Again this is hard to explain without going into things too deeply or writing 1000 words.

To further complicate things a high roll centre (or axis) isnt the be all and end all of rock crawler suspensions because what a high centre also does is if a wheel moves upwards (over a bump) then the body must move sidways as well (really should be drawing pictures here to help explain this). Now as you go faster for the wheel to move upwards quickly it must push the bodysidwards quickly as well - which is hard to do. What this means is that when you are throttling up a climb quickly (still talking rock racing speeds here ie say 40:1 and 4000rpm) when you hit a bump on one side your springs wont want to compress when you have a heigh roll centre because to compress a spring it must move the body sidways as well so you may as well think of it as having no springs at all and the rig will just bounce off the tyre.

Running a low roll centre will let a wheel compress much more easily without pushing the body sidways as much.

Lots of successful comp buggies run high roll centres and lots of then run low roll centres. One isnt definately better than the other.

So in summary:

If you want a high roll centre trianglate the uppers.

If you want a low roll centre triangulate the lowers.

If you want the rig to behave well on road at speed then you should look at triangulating both the uppers and lowers and try to get your roll axis sloping downwards a bit towards the front.

If you want to minimise roll induced rear steer then you should also do the double triangulated thing to get a flat roll axis (although having the axis a bit up hill or down hill wont matter just as long as its flattish).

If you want your suspension to work well on the heigher speed throttling climbs and soak up bumps then you should go for a low roll centre.

If you want your rig to work well on the slower crawling speeds and reduce body roll and remian stable in the off camber stuff then you should go for a high roll centre.

Finally the hieght of the roll centre or the angle of the roll axis wont really make a huge difference to the capability of a rig - we are only talking degrees here. Lots of very good comp buggies run every variation of roll centre and axis.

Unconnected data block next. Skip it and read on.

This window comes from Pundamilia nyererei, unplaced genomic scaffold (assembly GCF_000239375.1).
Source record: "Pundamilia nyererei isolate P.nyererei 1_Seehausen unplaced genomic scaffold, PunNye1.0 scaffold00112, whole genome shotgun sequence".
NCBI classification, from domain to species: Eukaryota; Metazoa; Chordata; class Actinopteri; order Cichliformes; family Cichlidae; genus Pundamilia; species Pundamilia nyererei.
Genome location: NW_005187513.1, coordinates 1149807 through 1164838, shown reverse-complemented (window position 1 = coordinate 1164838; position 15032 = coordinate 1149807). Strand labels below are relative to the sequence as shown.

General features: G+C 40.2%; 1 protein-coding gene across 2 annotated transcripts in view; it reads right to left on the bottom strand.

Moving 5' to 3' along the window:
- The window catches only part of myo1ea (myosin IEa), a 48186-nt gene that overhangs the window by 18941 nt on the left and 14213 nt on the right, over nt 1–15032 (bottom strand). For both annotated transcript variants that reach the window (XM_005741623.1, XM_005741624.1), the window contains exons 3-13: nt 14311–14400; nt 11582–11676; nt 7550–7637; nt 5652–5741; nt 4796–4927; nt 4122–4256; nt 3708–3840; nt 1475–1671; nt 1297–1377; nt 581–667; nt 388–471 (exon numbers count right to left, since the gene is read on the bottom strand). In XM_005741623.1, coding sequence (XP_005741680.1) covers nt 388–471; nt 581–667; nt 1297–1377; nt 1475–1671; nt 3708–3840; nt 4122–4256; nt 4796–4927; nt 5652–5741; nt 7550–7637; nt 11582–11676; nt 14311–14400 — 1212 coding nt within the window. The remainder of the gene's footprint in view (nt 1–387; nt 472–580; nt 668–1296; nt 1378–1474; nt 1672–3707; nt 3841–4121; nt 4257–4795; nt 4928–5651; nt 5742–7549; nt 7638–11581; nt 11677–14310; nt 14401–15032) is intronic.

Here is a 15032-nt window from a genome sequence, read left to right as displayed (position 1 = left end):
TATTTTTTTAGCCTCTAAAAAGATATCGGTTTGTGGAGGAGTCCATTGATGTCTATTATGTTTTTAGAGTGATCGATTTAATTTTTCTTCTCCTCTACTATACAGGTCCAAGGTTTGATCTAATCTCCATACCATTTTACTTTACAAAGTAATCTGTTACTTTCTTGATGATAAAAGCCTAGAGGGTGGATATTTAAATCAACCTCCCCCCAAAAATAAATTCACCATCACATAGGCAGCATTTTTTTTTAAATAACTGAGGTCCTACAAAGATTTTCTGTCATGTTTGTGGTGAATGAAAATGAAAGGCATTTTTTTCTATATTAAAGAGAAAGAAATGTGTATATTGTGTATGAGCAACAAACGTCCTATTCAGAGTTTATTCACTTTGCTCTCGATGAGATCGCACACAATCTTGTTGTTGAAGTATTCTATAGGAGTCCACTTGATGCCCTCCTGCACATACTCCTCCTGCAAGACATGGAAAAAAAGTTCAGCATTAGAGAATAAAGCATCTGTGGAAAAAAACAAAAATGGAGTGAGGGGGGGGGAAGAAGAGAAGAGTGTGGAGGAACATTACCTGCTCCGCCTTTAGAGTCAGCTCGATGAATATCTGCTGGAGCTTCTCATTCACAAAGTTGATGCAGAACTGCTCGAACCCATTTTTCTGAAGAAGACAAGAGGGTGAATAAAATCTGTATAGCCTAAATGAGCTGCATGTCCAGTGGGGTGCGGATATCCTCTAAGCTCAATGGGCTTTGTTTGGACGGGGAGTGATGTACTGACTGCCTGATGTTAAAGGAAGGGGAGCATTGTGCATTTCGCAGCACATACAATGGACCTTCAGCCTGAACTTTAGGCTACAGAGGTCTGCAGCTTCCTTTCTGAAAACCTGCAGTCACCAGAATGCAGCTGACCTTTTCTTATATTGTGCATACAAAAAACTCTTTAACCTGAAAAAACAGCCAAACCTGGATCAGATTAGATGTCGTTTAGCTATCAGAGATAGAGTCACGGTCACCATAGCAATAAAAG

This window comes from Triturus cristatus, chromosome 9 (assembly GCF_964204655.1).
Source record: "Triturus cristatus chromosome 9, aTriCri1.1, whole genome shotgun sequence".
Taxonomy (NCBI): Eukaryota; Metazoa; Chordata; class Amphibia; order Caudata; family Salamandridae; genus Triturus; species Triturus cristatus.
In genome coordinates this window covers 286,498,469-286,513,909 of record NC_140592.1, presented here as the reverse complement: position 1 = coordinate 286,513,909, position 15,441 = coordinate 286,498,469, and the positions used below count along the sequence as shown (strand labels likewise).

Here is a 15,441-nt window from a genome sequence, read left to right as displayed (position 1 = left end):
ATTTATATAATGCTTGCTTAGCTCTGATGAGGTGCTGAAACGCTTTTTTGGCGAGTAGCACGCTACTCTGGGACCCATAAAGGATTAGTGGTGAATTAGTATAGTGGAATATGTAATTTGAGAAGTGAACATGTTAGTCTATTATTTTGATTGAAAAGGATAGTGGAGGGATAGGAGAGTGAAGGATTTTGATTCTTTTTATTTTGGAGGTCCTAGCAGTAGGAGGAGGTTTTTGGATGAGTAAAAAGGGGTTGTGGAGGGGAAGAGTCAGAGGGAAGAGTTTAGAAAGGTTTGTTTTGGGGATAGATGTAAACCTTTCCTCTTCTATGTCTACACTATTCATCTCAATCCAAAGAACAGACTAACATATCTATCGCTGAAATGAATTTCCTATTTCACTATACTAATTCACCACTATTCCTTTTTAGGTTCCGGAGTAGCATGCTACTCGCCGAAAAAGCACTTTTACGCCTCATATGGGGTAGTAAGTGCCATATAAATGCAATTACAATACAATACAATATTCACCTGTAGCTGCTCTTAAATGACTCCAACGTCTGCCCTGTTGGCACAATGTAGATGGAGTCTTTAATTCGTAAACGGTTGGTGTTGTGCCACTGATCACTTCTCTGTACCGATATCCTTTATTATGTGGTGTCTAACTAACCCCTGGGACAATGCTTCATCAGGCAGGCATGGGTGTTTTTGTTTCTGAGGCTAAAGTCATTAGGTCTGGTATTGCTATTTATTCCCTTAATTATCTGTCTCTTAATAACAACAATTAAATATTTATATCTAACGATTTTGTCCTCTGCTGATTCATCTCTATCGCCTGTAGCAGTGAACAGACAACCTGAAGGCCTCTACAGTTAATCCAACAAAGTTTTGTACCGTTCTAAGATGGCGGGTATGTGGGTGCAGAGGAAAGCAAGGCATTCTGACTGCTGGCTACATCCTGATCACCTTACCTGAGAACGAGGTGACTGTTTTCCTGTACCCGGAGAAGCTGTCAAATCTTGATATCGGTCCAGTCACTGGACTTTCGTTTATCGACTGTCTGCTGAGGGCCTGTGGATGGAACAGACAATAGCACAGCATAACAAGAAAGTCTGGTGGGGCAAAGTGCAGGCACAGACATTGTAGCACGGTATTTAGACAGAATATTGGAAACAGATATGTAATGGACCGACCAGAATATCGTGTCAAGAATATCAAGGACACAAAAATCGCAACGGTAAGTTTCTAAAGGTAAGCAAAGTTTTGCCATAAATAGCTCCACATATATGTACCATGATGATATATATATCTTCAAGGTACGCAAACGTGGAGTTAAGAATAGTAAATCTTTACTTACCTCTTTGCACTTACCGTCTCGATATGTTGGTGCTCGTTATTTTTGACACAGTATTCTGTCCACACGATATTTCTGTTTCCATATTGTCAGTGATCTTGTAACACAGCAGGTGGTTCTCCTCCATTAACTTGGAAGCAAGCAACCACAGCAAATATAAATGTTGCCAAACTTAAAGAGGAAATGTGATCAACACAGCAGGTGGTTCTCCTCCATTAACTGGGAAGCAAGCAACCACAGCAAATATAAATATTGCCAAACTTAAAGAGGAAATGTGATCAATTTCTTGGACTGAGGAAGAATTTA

__________________
98 TJ 5.9/46RE/D300
85 Wagoneer 5.2/44RE
01 F250 Powerstroke 7.3/ZF6
Ultra4 KOH #689 car
pcoplin is offline   Reply With Quote
Unread 12-21-2011, 10:17 AM   #81
pcoplin
Registered User
1998 TJ Wrangler 
 
Join Date: Jun 2008
Location: Beaverton, OR
Posts: 1,682
Quote:
Originally Posted by Imped View Post
Read what I've said a little closer. Stock mounts do not provide crappy geometry if you stay low. Short arms do not automatically denote crappy geometry. I run short arms, just in a somewhat unique application and it happens to work unbelievably well.
It is true that short arms will behave very well when designed properly as yours is. The problem is when the suspension cycles, short arms are much more apt to have bigger changes. When your suspension is drooped you will reach higher AS numbers more quickly than mine, making that jacking and hopping possible. Roll steer can also be an issue. With longer arms, this won't happen to the same degree. Does it matter really? Probably not, but it's something to be aware of when building a suspension for yourself.
__________________
98 TJ 5.9/46RE/D300
85 Wagoneer 5.2/44RE
01 F250 Powerstroke 7.3/ZF6
Ultra4 KOH #689 car
pcoplin is offline   Reply With Quote
Unread 12-21-2011, 10:41 AM   #82
Imped
Web Wheeler
 
Imped's Avatar
2004 TJ Wrangler 
 
Join Date: Feb 2008
Location: Indianapolis
Posts: 19,250
Quote:
Originally Posted by pcoplin View Post